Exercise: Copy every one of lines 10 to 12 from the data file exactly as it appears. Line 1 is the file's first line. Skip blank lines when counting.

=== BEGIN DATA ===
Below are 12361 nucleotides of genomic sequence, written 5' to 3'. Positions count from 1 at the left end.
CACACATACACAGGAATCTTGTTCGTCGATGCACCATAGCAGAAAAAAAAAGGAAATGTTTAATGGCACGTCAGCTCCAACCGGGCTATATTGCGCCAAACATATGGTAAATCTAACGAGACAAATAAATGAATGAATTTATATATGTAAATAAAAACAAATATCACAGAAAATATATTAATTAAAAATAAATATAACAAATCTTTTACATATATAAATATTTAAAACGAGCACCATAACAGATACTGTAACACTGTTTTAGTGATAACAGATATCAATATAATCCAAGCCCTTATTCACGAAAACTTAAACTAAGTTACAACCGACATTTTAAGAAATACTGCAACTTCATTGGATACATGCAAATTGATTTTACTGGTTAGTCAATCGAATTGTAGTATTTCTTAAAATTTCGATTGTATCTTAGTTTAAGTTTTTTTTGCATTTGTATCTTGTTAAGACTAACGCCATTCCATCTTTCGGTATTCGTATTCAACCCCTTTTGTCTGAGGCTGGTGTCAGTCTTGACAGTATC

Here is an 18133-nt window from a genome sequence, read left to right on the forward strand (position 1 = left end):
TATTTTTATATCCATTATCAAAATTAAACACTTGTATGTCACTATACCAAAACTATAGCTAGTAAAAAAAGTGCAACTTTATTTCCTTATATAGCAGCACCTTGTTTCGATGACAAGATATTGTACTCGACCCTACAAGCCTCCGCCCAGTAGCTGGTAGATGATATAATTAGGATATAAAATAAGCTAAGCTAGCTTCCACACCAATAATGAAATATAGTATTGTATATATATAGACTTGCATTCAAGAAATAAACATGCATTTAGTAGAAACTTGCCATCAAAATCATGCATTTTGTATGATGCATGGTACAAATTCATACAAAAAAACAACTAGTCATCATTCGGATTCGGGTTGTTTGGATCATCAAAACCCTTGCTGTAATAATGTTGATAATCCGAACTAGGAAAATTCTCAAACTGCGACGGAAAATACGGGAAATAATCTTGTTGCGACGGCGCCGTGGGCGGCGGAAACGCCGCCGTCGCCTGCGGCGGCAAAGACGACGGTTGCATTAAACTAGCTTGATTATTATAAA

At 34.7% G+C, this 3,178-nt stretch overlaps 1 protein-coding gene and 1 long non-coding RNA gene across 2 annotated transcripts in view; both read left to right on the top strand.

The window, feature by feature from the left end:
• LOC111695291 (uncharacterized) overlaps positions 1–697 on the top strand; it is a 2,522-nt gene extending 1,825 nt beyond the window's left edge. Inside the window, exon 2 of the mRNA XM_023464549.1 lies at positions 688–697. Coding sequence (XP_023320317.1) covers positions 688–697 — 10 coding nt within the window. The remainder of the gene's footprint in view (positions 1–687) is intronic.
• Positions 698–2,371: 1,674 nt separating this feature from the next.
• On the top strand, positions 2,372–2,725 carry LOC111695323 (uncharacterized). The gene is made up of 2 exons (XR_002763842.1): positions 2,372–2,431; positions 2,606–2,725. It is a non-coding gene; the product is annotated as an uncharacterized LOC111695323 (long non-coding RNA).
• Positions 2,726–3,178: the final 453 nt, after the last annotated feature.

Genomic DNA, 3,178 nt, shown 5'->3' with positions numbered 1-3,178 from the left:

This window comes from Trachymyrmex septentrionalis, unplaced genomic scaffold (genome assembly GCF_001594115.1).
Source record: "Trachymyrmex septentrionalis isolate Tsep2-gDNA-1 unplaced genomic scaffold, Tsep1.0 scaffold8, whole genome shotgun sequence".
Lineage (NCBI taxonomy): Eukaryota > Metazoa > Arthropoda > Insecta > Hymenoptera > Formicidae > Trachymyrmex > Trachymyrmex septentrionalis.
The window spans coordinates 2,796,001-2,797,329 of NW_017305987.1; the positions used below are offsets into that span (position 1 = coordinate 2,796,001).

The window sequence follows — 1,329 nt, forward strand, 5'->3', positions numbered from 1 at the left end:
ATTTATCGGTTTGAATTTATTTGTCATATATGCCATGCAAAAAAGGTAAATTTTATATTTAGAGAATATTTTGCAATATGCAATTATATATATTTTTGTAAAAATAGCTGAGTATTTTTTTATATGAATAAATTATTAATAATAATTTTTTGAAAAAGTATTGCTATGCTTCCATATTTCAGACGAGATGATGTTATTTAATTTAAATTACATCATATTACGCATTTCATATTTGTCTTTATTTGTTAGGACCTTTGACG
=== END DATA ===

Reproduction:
• Positions 2,726–3,178: the final 453 nt, after the last annotated feature.

Genomic DNA, 3,178 nt, shown 5'->3' with positions numbered 1-3,178 from the left:

This window comes from Trachymyrmex septentrionalis, unplaced genomic scaffold (genome assembly GCF_001594115.1).